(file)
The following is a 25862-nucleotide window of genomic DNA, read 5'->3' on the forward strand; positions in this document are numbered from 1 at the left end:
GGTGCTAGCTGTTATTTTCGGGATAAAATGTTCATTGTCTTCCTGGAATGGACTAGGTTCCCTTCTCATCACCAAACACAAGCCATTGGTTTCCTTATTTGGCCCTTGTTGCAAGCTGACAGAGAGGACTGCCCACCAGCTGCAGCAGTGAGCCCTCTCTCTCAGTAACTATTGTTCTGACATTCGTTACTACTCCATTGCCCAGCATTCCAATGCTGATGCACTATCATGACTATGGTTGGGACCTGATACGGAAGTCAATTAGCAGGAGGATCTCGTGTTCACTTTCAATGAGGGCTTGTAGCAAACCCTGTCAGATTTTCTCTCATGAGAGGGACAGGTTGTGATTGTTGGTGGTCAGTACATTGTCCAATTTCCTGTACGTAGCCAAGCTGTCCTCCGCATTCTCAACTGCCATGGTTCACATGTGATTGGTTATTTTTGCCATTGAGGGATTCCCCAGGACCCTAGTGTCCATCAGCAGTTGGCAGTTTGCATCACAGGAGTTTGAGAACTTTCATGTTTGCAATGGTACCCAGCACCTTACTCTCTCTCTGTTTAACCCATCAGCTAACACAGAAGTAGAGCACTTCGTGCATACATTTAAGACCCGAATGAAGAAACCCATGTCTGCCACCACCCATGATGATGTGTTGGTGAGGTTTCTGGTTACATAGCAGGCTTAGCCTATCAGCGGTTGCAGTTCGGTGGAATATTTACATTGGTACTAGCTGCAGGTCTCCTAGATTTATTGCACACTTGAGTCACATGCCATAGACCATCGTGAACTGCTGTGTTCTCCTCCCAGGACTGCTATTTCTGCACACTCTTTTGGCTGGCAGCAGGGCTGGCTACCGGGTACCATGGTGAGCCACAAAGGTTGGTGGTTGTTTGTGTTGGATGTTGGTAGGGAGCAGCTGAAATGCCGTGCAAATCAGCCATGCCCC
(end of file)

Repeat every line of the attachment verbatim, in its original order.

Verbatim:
The following is a 25862-nucleotide window of genomic DNA, read 5'->3' on the forward strand; positions in this document are numbered from 1 at the left end:
GGTGCTAGCTGTTATTTTCGGGATAAAATGTTCATTGTCTTCCTGGAATGGACTAGGTTCCCTTCTCATCACCAAACACAAGCCATTGGTTTCCTTATTTGGCCCTTGTTGCAAGCTGACAGAGAGGACTGCCCACCAGCTGCAGCAGTGAGCCCTCTCTCTCAGTAACTATTGTTCTGACATTCGTTACTACTCCATTGCCCAGCATTCCAATGCTGATGCACTATCATGACTATGGTTGGGACCTGATACGGAAGTCAATTAGCAGGAGGATCTCGTGTTCACTTTCAATGAGGGCTTGTAGCAAACCCTGTCAGATTTTCTCTCATGAGAGGGACAGGTTGTGATTGTTGGTGGTCAGTACATTGTCCAATTTCCTGTACGTAGCCAAGCTGTCCTCCGCATTCTCAACTGCCATGGTTCACATGTGATTGGTTATTTTTGCCATTGAGGGATTCCCCAGGACCCTAGTGTCCATCAGCAGTTGGCAGTTTGCATCACAGGAGTTTGAGAACTTTCATGTTTGCAATGGTACCCAGCACCTTACTCTCTCTCTGTTTAACCCATCAGCTAACACAGAAGTAGAGCACTTCGTGCATACATTTAAGACCCGAATGAAGAAACCCATGTCTGCCACCACCCATGATGATGTGTTGGTGAGGTTTCTGGTTACATAGCAGGCTTAGCCTATCAGCGGTTGCAGTTCGGTGGAATATTTACATTGGTACTAGCTGCAGGTCTCCTAGATTTATTGCACACTTGAGTCACATGCCATAGACCATCGTGAACTGCTGTGTTCTCCTCCCAGGACTGCTATTTCTGCACACTCTTTTGGCTGGCAGCAGGGCTGGCTACCGGGTACCATGGTGAGCCACAAAGGTTGGTGGTTGTTTGTGTTGGATGTTGGTAGGGAGCAGCTGAAATGCCGTGCAAATCAGCCATGCCCC